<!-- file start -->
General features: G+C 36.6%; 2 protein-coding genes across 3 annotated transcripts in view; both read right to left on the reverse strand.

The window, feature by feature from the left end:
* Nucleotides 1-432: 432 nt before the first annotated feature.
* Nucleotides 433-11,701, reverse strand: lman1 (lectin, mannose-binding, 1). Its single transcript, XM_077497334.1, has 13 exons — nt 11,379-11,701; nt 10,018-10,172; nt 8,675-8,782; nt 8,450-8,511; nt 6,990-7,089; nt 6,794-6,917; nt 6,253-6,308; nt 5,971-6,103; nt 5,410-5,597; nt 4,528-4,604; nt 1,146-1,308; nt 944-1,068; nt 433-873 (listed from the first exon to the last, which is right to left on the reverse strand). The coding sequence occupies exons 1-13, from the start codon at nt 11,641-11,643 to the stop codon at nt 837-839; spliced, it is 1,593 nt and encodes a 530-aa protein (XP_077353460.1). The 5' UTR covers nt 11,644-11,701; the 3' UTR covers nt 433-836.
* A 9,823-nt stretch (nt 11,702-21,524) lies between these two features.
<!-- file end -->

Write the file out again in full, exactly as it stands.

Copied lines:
General features: G+C 36.6%; 2 protein-coding genes across 3 annotated transcripts in view; both read right to left on the reverse strand.

The window, feature by feature from the left end:
* Nucleotides 1-432: 432 nt before the first annotated feature.
* Nucleotides 433-11,701, reverse strand: lman1 (lectin, mannose-binding, 1). Its single transcript, XM_077497334.1, has 13 exons — nt 11,379-11,701; nt 10,018-10,172; nt 8,675-8,782; nt 8,450-8,511; nt 6,990-7,089; nt 6,794-6,917; nt 6,253-6,308; nt 5,971-6,103; nt 5,410-5,597; nt 4,528-4,604; nt 1,146-1,308; nt 944-1,068; nt 433-873 (listed from the first exon to the last, which is right to left on the reverse strand). The coding sequence occupies exons 1-13, from the start codon at nt 11,641-11,643 to the stop codon at nt 837-839; spliced, it is 1,593 nt and encodes a 530-aa protein (XP_077353460.1). The 5' UTR covers nt 11,644-11,701; the 3' UTR covers nt 433-836.
* A 9,823-nt stretch (nt 11,702-21,524) lies between these two features.